Monday, 21 May 2018

László Hortobágyi, György Kurtág Jr & Miklós Lengyelfi - Kurtágonals (2009)

If I could count the number of times I've said to fans of reunion-era Throbbing Gristle / X-TG / Carter-Tutti / late-period Coil that there's an ECM album they should pick up at the first opportunity, as they'd pretty much be fans of it from the word go - that would be precisely... once.

This is the album in question, and it was recorded by three Hungarians who collectively go under the name Hortagonals, although the group name appears only in the liner notes.  Whether that was to avoid confusion with the album title, or that using the contributing artists' names up front is closer to ECM convention, dunno, and it doesn't really matter.  What does matter is the 71 minutes of dark electronic brilliance cooked up here by composer György Kurtág Jr (b. 1955, avant-garde credentials obvious straight away from his name, came up through IRCAM in the 80s), "transglobal" composer László Hortobágyi (b. 1950, and a major scholar of Indian music) and bassist Miklós Lengyelfi (b. 1955, with his roots in folk music).

The centrepiece of Kurtagonals is arguably the 38-minute stretch that takes in its three longest pieces - the self-explanatory Kurtagamelan, which feels like it's only missing a hooded and bearded Jhonn Balance moaning over the top; the more soundtracky Interrogation; and the more explicitly beat-driven drones, pads and micro-details of Lux-Abbysum.  After this, we get a bit of uneasy respite in Dronezone, one of quite a few tracks here that made me imagine Chris and Cosey hunched over laptops (anyone heard his new solo album yet? I've been a bit lazy picking it up), and the possibly weakest but still hugely enjoyable track Kurtaganja.  A couple of nice short tracks wind up this brilliant album, which sadly appears to have been The First and Final Report of Hortagonals - shame there aren't loads more to dig deep into.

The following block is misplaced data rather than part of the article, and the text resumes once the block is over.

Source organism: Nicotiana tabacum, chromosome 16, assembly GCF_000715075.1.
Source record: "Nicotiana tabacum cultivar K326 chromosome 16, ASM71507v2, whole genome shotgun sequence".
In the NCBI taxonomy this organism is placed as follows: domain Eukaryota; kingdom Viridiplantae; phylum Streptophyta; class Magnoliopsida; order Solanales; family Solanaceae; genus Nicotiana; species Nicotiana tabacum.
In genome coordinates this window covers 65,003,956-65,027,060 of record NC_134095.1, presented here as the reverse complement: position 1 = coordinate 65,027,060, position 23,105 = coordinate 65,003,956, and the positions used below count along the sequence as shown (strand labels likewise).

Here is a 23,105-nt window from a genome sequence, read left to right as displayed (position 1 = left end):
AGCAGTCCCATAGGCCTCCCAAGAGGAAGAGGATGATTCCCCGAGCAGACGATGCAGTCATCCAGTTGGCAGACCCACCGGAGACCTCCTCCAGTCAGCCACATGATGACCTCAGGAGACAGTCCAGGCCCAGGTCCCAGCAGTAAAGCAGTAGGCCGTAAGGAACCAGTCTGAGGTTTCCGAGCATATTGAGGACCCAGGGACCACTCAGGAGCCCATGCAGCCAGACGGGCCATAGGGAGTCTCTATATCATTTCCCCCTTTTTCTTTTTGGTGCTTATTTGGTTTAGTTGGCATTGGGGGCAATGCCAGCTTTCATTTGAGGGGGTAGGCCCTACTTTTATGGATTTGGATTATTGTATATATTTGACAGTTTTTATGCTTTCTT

mega / zippy

Friday, 18 May 2018

Herbie Hancock - The Piano (1979)

How 'bout a proper, old-school-SGTG jazz piano Friday, courtesy of an old master who I don't listen to nearly enough these days, especially not in pure, acoustic-jazz format.  At the end of the 70s, as his funky fusion era was beginning to dip in quality, and his proto hip-hop future shocks were still a few years away, Herbie Hancock got right back to his roots in this Japan-only solo piano LP.

Recording for a famously audiophile, tech-savvy market, Hancock made his second foray into the then state-of-the-art Direct to Disc recording technique.  A one-shot deal for each 16 minutes max album side, Herbie got the nod from the engineer that they'd started cutting direct to the master that would be pressed straight to vinyl, and started to play each of these two suites.  The first was three jazz standards associated with his career-making time in Miles Davis' band - masterful renditions of My Funny Valentine, On Green Dolphin Street and Someday My Prince Will Come.